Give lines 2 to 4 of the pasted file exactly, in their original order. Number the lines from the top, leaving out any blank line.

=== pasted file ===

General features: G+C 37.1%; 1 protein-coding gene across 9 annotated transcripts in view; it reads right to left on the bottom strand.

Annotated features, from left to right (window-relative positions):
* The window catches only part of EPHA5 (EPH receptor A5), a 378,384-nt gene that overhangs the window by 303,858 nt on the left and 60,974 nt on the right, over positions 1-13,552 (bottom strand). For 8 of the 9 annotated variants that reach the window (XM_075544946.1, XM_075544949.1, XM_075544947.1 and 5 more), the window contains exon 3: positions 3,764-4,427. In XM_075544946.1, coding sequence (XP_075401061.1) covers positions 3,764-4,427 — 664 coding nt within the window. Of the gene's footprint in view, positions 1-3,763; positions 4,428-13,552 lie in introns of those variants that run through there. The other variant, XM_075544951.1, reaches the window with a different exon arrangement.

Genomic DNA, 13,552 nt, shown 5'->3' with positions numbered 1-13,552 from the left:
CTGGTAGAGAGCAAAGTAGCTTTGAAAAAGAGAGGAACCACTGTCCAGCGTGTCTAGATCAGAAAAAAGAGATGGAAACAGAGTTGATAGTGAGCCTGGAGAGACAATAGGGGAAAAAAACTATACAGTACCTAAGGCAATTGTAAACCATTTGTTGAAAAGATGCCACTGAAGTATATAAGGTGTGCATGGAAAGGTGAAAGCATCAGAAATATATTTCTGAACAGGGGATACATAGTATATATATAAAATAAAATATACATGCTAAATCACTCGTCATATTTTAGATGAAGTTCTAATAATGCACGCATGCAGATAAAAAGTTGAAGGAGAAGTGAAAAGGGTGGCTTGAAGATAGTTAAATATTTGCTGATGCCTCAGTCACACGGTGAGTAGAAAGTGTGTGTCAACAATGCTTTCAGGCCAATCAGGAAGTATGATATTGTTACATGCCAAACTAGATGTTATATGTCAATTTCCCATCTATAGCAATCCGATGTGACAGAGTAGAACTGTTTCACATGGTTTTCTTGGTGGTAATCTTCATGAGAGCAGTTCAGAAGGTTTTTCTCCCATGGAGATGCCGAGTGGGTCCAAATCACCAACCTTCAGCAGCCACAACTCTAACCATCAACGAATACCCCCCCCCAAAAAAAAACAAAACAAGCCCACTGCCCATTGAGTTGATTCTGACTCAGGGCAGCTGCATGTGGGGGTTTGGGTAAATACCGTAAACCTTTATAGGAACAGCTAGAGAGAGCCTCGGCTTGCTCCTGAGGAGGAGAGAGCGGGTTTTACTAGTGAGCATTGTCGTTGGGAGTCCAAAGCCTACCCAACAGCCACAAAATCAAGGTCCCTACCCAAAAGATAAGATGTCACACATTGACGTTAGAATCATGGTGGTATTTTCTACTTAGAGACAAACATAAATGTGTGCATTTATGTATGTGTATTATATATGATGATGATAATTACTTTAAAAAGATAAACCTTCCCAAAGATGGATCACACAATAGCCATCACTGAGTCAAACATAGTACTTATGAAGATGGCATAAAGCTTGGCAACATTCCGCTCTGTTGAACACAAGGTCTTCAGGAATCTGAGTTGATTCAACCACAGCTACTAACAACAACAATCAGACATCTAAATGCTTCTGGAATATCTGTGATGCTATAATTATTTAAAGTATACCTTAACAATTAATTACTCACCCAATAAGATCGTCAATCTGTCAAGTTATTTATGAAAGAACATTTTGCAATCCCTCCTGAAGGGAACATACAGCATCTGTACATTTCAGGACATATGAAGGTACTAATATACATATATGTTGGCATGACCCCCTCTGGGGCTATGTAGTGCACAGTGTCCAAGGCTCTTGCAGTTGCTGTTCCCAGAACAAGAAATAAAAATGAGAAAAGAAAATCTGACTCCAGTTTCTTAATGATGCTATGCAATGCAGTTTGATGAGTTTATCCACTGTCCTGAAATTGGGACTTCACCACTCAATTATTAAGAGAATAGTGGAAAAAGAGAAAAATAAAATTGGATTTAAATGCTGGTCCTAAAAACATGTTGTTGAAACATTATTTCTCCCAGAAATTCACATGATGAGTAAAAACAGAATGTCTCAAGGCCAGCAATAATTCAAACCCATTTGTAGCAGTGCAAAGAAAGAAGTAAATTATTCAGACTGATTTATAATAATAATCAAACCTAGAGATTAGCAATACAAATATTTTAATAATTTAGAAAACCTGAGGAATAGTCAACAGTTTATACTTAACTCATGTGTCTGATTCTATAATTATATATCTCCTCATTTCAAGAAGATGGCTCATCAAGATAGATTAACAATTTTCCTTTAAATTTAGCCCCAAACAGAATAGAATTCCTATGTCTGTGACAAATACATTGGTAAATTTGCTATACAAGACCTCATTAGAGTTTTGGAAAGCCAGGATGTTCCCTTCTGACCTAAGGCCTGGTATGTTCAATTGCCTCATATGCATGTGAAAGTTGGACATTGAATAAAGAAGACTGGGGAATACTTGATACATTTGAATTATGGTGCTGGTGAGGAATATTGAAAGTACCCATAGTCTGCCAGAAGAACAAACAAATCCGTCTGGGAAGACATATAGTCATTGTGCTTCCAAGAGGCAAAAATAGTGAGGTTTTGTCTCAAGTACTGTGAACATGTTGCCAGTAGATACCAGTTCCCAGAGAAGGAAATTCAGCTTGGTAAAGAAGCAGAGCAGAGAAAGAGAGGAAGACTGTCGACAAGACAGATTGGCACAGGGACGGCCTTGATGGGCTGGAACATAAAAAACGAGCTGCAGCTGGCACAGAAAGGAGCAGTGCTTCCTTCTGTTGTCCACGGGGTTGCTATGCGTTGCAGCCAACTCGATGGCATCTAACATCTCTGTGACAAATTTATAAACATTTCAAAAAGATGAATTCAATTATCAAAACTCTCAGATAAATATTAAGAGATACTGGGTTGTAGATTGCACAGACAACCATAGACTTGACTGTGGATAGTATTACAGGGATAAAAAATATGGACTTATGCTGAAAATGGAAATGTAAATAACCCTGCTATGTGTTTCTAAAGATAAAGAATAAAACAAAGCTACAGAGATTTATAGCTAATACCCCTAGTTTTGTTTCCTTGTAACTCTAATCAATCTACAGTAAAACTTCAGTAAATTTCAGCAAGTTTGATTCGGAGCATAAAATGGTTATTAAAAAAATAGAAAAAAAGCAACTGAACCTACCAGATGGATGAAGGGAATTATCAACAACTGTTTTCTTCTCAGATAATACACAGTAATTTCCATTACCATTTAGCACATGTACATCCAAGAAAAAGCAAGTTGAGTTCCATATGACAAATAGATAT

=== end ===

Annotated features, from left to right (window-relative positions):
* The window catches only part of EPHA5 (EPH receptor A5), a 378,384-nt gene that overhangs the window by 303,858 nt on the left and 60,974 nt on the right, over positions 1-13,552 (bottom strand). For 8 of the 9 annotated variants that reach the window (XM_075544946.1, XM_075544949.1, XM_075544947.1 and 5 more), the window contains exon 3: positions 3,764-4,427. In XM_075544946.1, coding sequence (XP_075401061.1) covers positions 3,764-4,427 — 664 coding nt within the window. Of the gene's footprint in view, positions 1-3,763; positions 4,428-13,552 lie in introns of those variants that run through there. The other variant, XM_075544951.1, reaches the window with a different exon arrangement.

Genomic DNA, 13,552 nt, shown 5'->3' with positions numbered 1-13,552 from the left: